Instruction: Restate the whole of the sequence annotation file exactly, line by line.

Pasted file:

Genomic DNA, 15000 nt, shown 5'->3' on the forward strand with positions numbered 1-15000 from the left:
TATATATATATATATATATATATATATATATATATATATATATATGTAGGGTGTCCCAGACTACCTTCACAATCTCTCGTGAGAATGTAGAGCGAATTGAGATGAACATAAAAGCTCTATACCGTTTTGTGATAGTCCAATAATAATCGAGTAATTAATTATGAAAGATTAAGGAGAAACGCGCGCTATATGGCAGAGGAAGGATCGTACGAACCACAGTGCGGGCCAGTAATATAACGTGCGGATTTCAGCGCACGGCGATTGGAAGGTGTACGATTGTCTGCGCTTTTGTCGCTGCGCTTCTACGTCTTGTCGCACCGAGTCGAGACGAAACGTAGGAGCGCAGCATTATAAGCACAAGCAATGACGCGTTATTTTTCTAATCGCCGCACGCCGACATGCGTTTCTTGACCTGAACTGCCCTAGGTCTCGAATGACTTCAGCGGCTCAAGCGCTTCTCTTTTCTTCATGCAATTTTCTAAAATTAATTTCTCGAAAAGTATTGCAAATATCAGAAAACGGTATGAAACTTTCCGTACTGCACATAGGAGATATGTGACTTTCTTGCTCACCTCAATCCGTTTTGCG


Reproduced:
Genomic DNA, 15000 nt, shown 5'->3' on the forward strand with positions numbered 1-15000 from the left:
TATATATATATATATATATATATATATATATATATATATATATATGTAGGGTGTCCCAGACTACCTTCACAATCTCTCGTGAGAATGTAGAGCGAATTGAGATGAACATAAAAGCTCTATACCGTTTTGTGATAGTCCAATAATAATCGAGTAATTAATTATGAAAGATTAAGGAGAAACGCGCGCTATATGGCAGAGGAAGGATCGTACGAACCACAGTGCGGGCCAGTAATATAACGTGCGGATTTCAGCGCACGGCGATTGGAAGGTGTACGATTGTCTGCGCTTTTGTCGCTGCGCTTCTACGTCTTGTCGCACCGAGTCGAGACGAAACGTAGGAGCGCAGCATTATAAGCACAAGCAATGACGCGTTATTTTTCTAATCGCCGCACGCCGACATGCGTTTCTTGACCTGAACTGCCCTAGGTCTCGAATGACTTCAGCGGCTCAAGCGCTTCTCTTTTCTTCATGCAATTTTCTAAAATTAATTTCTCGAAAAGTATTGCAAATATCAGAAAACGGTATGAAACTTTCCGTACTGCACATAGGAGATATGTGACTTTCTTGCTCACCTCAATCCGTTTTGCG